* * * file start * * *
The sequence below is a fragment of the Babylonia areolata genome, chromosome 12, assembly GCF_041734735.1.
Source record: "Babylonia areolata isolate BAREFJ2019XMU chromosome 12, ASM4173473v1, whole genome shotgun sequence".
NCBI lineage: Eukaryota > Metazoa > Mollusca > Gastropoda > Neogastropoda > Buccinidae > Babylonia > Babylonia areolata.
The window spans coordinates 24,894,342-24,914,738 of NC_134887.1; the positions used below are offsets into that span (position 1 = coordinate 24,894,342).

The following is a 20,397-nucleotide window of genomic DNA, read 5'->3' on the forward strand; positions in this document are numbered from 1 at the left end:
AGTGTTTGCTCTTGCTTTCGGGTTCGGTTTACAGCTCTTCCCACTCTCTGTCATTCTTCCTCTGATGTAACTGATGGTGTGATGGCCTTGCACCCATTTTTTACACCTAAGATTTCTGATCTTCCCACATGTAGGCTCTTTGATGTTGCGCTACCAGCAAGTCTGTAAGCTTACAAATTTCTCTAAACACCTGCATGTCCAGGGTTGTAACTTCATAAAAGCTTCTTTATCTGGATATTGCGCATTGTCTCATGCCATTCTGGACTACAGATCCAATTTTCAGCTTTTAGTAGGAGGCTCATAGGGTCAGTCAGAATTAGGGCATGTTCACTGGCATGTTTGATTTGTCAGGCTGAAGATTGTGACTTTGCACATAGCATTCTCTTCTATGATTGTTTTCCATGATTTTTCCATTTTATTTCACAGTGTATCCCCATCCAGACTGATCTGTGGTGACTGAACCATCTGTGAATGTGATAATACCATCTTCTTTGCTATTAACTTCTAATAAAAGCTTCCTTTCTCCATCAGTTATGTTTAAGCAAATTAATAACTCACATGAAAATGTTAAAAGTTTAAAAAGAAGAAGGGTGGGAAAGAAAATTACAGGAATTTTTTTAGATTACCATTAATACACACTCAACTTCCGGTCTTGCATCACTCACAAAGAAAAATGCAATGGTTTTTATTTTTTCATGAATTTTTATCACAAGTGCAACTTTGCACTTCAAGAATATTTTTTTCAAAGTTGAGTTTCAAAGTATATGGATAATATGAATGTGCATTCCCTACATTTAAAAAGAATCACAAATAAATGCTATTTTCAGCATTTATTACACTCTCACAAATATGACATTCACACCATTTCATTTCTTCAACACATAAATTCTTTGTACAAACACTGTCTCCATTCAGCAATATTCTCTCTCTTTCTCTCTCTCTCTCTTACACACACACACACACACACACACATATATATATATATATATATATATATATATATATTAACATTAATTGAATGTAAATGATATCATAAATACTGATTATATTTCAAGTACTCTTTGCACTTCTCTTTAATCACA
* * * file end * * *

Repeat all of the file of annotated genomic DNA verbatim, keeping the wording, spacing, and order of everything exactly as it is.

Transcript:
The sequence below is a fragment of the Babylonia areolata genome, chromosome 12, assembly GCF_041734735.1.
Source record: "Babylonia areolata isolate BAREFJ2019XMU chromosome 12, ASM4173473v1, whole genome shotgun sequence".
NCBI lineage: Eukaryota > Metazoa > Mollusca > Gastropoda > Neogastropoda > Buccinidae > Babylonia > Babylonia areolata.
The window spans coordinates 24,894,342-24,914,738 of NC_134887.1; the positions used below are offsets into that span (position 1 = coordinate 24,894,342).

The following is a 20,397-nucleotide window of genomic DNA, read 5'->3' on the forward strand; positions in this document are numbered from 1 at the left end:
AGTGTTTGCTCTTGCTTTCGGGTTCGGTTTACAGCTCTTCCCACTCTCTGTCATTCTTCCTCTGATGTAACTGATGGTGTGATGGCCTTGCACCCATTTTTTACACCTAAGATTTCTGATCTTCCCACATGTAGGCTCTTTGATGTTGCGCTACCAGCAAGTCTGTAAGCTTACAAATTTCTCTAAACACCTGCATGTCCAGGGTTGTAACTTCATAAAAGCTTCTTTATCTGGATATTGCGCATTGTCTCATGCCATTCTGGACTACAGATCCAATTTTCAGCTTTTAGTAGGAGGCTCATAGGGTCAGTCAGAATTAGGGCATGTTCACTGGCATGTTTGATTTGTCAGGCTGAAGATTGTGACTTTGCACATAGCATTCTCTTCTATGATTGTTTTCCATGATTTTTCCATTTTATTTCACAGTGTATCCCCATCCAGACTGATCTGTGGTGACTGAACCATCTGTGAATGTGATAATACCATCTTCTTTGCTATTAACTTCTAATAAAAGCTTCCTTTCTCCATCAGTTATGTTTAAGCAAATTAATAACTCACATGAAAATGTTAAAAGTTTAAAAAGAAGAAGGGTGGGAAAGAAAATTACAGGAATTTTTTTAGATTACCATTAATACACACTCAACTTCCGGTCTTGCATCACTCACAAAGAAAAATGCAATGGTTTTTATTTTTTCATGAATTTTTATCACAAGTGCAACTTTGCACTTCAAGAATATTTTTTTCAAAGTTGAGTTTCAAAGTATATGGATAATATGAATGTGCATTCCCTACATTTAAAAAGAATCACAAATAAATGCTATTTTCAGCATTTATTACACTCTCACAAATATGACATTCACACCATTTCATTTCTTCAACACATAAATTCTTTGTACAAACACTGTCTCCATTCAGCAATATTCTCTCTCTTTCTCTCTCTCTCTCTTACACACACACACACACACACACACATATATATATATATATATATATATATATATATATTAACATTAATTGAATGTAAATGATATCATAAATACTGATTATATTTCAAGTACTCTTTGCACTTCTCTTTAATCACA